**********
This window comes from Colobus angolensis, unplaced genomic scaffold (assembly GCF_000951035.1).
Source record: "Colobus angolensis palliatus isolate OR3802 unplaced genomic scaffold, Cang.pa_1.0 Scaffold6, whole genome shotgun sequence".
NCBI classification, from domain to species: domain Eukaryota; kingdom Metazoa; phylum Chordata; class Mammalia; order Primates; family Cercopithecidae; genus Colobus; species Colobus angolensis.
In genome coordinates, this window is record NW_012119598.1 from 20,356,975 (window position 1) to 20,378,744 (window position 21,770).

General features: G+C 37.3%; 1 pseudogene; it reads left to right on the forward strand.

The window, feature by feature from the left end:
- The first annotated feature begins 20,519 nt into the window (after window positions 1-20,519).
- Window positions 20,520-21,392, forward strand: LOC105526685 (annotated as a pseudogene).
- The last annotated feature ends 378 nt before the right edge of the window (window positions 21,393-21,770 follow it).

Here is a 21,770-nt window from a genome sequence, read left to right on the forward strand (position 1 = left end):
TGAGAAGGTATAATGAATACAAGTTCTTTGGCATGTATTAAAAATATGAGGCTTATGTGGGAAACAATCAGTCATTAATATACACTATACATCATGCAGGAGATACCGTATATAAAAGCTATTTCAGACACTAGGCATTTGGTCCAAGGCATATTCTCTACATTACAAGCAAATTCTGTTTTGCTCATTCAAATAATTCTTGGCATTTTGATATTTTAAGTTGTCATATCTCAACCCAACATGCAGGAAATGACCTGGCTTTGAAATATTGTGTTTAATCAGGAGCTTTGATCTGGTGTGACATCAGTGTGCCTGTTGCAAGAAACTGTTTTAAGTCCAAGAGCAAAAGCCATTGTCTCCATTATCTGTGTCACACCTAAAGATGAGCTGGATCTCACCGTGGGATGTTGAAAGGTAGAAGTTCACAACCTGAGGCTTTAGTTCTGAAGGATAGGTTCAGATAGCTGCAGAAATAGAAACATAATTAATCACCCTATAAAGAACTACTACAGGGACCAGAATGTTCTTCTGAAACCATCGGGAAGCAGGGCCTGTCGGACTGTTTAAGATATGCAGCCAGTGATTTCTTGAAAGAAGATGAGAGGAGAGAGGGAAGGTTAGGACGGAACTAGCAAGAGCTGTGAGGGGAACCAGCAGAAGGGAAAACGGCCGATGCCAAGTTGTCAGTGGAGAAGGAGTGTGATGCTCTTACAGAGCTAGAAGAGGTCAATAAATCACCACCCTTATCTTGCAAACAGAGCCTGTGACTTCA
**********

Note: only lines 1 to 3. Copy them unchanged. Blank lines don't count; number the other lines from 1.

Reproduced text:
This window comes from Colobus angolensis, unplaced genomic scaffold (assembly GCF_000951035.1).
Source record: "Colobus angolensis palliatus isolate OR3802 unplaced genomic scaffold, Cang.pa_1.0 Scaffold6, whole genome shotgun sequence".
NCBI classification, from domain to species: domain Eukaryota; kingdom Metazoa; phylum Chordata; class Mammalia; order Primates; family Cercopithecidae; genus Colobus; species Colobus angolensis.